This week’s musing asks:
Have you ever read a book that, at the time, you didn’t feel a strong connection towards, but as time goes by you find yourself thinking about it a lot?
Yes, and these books have turned out to be ones that left a long memory trail in me. A recent read, Grand Opening by Jon Hassler didn’t appeal to me much other than the beautiful, unadorned writing. But the story quickly sneaks up on me. It’s a moral tale of a lost time. A family struggles to establish a successful supermarket while adjusting to the close-minded townspeople and their religious bigotry. They find this tightly knit, insular community as strange as foreign country. With graceful and economical prose, Hassler adroitly brings small-town life in a dead-on vividness. The figurative title finds an ironic parallel in the boy’s expanding sympathies and growing awareness. Hassler illustrates that we often learn more about God from misfits than do-gooders or saints.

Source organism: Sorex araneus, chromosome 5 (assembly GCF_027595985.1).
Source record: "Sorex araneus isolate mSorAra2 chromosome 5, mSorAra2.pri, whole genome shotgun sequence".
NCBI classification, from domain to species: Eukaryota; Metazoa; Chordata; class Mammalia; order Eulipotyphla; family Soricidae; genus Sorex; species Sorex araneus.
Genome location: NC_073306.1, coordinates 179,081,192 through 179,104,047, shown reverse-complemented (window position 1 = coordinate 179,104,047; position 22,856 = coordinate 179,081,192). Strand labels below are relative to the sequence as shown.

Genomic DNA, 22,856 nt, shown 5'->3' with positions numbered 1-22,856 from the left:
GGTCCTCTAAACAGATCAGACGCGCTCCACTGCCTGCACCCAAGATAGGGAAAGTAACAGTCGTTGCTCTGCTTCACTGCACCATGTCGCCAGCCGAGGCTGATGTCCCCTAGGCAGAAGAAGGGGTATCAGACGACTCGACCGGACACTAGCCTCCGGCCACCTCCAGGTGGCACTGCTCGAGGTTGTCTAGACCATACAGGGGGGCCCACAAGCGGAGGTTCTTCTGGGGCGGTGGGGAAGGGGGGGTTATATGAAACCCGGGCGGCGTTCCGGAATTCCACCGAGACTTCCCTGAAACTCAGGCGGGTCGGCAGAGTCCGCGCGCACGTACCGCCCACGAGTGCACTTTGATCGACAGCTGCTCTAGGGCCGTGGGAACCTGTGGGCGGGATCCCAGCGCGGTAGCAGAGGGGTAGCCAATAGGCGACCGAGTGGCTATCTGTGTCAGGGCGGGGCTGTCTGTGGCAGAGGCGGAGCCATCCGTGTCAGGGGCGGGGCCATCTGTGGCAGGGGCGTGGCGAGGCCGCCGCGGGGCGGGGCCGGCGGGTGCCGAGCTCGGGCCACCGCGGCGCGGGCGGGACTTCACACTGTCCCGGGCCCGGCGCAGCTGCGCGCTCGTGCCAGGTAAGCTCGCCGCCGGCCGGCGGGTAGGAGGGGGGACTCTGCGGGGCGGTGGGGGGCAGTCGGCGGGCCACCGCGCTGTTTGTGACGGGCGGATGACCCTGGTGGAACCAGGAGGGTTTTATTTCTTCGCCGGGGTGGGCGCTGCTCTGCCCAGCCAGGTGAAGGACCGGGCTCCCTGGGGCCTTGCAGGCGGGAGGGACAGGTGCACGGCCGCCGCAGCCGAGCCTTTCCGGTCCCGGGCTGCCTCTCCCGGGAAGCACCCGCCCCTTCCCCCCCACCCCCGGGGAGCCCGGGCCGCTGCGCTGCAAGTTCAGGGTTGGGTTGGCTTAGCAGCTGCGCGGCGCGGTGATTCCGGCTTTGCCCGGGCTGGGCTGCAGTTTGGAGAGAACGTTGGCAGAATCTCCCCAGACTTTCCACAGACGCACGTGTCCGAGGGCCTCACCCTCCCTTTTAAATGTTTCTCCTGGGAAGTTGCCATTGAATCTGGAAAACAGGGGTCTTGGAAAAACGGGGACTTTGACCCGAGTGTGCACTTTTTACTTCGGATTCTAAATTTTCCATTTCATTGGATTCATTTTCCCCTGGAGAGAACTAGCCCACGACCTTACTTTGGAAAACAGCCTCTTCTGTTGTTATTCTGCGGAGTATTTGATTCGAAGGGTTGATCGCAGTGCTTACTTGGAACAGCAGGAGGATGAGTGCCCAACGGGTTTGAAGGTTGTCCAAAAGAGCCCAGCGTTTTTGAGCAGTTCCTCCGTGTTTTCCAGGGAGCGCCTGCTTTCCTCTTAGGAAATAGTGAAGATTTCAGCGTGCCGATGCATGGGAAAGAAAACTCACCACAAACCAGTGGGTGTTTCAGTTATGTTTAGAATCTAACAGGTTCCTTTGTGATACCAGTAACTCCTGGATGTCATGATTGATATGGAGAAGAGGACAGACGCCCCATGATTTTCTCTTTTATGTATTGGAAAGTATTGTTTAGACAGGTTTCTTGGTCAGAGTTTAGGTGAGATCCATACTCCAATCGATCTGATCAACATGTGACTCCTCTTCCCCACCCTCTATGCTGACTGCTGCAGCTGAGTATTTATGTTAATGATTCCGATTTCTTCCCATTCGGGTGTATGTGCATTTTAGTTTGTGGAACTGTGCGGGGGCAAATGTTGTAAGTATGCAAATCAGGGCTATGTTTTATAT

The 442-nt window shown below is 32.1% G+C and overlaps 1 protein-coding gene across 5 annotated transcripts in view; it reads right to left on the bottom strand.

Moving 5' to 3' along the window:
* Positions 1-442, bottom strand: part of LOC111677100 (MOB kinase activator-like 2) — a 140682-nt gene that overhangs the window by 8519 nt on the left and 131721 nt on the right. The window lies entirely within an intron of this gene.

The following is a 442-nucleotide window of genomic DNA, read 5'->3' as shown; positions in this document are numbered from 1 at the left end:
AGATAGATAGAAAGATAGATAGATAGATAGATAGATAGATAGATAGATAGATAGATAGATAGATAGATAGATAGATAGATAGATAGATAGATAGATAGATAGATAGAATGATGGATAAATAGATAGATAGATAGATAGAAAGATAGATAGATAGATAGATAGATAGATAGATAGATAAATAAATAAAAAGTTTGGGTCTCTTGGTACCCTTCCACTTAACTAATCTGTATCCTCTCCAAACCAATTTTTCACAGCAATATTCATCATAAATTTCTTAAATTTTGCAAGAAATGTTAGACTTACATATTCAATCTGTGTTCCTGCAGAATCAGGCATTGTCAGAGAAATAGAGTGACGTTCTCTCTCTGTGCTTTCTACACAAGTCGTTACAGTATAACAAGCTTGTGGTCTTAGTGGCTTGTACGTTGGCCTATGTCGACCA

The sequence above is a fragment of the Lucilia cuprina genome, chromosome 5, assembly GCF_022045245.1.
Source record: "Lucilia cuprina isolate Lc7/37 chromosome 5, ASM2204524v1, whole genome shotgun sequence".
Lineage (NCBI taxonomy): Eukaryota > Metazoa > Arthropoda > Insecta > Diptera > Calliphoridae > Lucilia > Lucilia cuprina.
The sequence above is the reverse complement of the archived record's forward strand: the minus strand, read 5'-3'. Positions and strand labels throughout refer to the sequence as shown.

Another one is The Book of Joe by Jonathan Tropper. The way I envision this one was a literary version of an Adam Sandler—funny, fast-paced, but silly. Self-deprecatingly funny about provocatively insightful, The Book of Joe is the story of a writer who was once an alienated youth but achieves literary success with a novel that salvages his hometown and its people. Using real people as props, Joe Goffman subjects those who rubbed him the wrong way to exaggerated proportions in his book. This is a beautiful book, full of heart and wisdom. It encompasses life in America in general, beholding an allure and hypocrisy of our society.
The ultimate classic in this category is The Fountainhead by Ayn Rand. I dreaded reading this tome since 11th grade when the English teacher assigned it for extra credit. I never finished the book until last year! Rand believes that there is only black and white in moral issues; there is no gray. Therefore, giving in a little is not compromise but rather forfeiting one’s values and surrendering to evil. She argues that society, tainted by collectivism, has a herd mentality that corrupts individual mind. Whether you buy her outlandish ideals, the book itself is gripping and riveting.